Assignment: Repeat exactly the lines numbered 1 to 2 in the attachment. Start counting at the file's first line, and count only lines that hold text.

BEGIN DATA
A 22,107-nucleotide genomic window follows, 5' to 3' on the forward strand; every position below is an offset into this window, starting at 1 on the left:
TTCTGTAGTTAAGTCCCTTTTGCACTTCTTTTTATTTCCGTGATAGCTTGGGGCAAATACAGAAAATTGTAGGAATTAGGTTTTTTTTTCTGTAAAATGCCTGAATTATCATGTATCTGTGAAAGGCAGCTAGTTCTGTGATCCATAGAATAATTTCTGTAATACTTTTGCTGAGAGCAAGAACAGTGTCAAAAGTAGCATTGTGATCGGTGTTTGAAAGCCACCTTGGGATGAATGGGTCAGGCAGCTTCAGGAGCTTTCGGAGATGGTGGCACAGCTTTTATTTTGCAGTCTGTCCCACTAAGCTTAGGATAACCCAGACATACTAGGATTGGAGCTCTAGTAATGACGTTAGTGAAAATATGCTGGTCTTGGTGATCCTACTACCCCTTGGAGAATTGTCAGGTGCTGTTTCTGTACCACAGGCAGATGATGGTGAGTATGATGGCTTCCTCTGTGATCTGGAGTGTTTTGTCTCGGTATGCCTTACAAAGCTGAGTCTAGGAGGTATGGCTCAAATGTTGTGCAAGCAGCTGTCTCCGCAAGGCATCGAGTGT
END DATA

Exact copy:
A 22,107-nucleotide genomic window follows, 5' to 3' on the forward strand; every position below is an offset into this window, starting at 1 on the left:
TTCTGTAGTTAAGTCCCTTTTGCACTTCTTTTTATTTCCGTGATAGCTTGGGGCAAATACAGAAAATTGTAGGAATTAGGTTTTTTTTTCTGTAAAATGCCTGAATTATCATGTATCTGTGAAAGGCAGCTAGTTCTGTGATCCATAGAATAATTTCTGTAATACTTTTGCTGAGAGCAAGAACAGTGTCAAAAGTAGCATTGTGATCGGTGTTTGAAAGCCACCTTGGGATGAATGGGTCAGGCAGCTTCAGGAGCTTTCGGAGATGGTGGCACAGCTTTTATTTTGCAGTCTGTCCCACTAAGCTTAGGATAACCCAGACATACTAGGATTGGAGCTCTAGTAATGACGTTAGTGAAAATATGCTGGTCTTGGTGATCCTACTACCCCTTGGAGAATTGTCAGGTGCTGTTTCTGTACCACAGGCAGATGATGGTGAGTATGATGGCTTCCTCTGTGATCTGGAGTGTTTTGTCTCGGTATGCCTTACAAAGCTGAGTCTAGGAGGTATGGCTCAAATGTTGTGCAAGCAGCTGTCTCCGCAAGGCATCGAGTGT